Apart from the family tax benefit cuts, the omnibus bill contains 21 major measures. Among the most regressive aspects of the bipartisan deal are the following:
· Cutbacks to baby bonuses worth $1,000 a year for eligible families with a youngest child under one year ($367 million over four years).
· Aged care cuts, including harsher means testing of pensions for aged care home residents ($198 million).
· Abolition of backdating for carers allowances ($109 million).
· Tougher debt recovery and punitive 9 percent interest rate charges on unpaid welfare debts ($545 million).
· Job seeker bonuses to assist the unemployed find work scrapped ($242 million).
· A two-year waiting period for welfare payments for all newly-arrived migrants ($313 million).
· Higher thresholds for health insurance rebates ($381 million).
· Student start-up scholarships scrapped ($298 million).
· Cuts to HECS-HELP fee subsidies for tertiary students, including all students having to repay debts once they start earning $51,956 a year—about $3,000 lower than present ($25 million).
· Tertiary education funding cuts ($55 million).
The calculations behind Labor’s posturing as being concerned for “fairness” were exposed by media reports that the party’s misnamed “Left” faction, led by former Deputy Prime Minister Anthony Albanese, warned Shorten that cutting welfare payments outright would lead to a backlash as when the previous Gillard Labor government cut single parent payments. That decision became a factor in Labor’s landslide defeat in 2013.
Likewise, the Greens are acutely aware of the popular hostility to the austerity measures that successive Labor and Coalition governments have been unable to fully implement. They are anxious to act as a political safety valve for the parliamentary establishment to head off outrage over the Labor-Coalition pact and its measures.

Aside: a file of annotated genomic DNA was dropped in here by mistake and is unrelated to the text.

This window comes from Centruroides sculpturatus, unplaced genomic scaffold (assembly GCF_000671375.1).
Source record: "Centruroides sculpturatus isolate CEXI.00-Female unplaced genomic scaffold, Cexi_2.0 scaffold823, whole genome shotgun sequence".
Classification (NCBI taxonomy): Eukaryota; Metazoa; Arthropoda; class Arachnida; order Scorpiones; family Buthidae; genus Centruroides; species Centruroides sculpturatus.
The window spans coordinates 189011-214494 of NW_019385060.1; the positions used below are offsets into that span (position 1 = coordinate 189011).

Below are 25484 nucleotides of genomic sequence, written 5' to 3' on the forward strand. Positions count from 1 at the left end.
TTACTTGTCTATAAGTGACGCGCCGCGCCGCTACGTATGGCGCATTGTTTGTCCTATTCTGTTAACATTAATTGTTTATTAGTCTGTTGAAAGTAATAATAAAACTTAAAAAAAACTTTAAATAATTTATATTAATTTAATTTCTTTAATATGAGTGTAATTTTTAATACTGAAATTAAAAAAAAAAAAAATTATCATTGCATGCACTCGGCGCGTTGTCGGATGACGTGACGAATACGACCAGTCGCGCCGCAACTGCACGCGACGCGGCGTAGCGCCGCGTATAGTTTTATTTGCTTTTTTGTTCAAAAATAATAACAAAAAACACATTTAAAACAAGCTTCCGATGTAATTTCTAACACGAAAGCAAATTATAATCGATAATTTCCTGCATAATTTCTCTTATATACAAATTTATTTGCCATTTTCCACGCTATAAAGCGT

The Greens criticised aspects of the agreement, while pleading for Labor to instead “join with” the Greens to devise “fairer” means of meeting the requirements of the financial elite. Greens leader Senator Richard Di Natale complained of the “dirty deal” stitched up between Labor and the government. His main criticism, however, was that $460 million would be cut from the Australian Renewable Energy Agency, which provides subsidies for the “clean energy” business operators who form part of the Greens’ constituency.
A year on from Abbott’s removal, Turnbull’s government faces an escalating drumbeat from the corporate and media elite for much harsher measures, not just to slash social spending but to implement its promised $14 billion-a-year company tax cuts and further drive down workers’ wages and conditions. This agitation has increased as Australian capitalism’s economic situation continues to worsen, with another fall of more than 15 percent in corporate investment over the past year, under the impact of global stagnation.
Today’s Australian editorial gave both the government and Labor their marching orders. It welcomed “the sort of major party co-operation on fiscal repair this newspaper has been advocating” but added, “we are not dewy-eyed about future prospects. The fiscal repair task is at least tenfold larger than these measures deliver.”
Labor’s pact with the government underscores the warnings made by the Socialist Equality Party during the election that whichever of the two parties formed the next government, the working class would face a deeper offensive on jobs, conditions and basic social rights.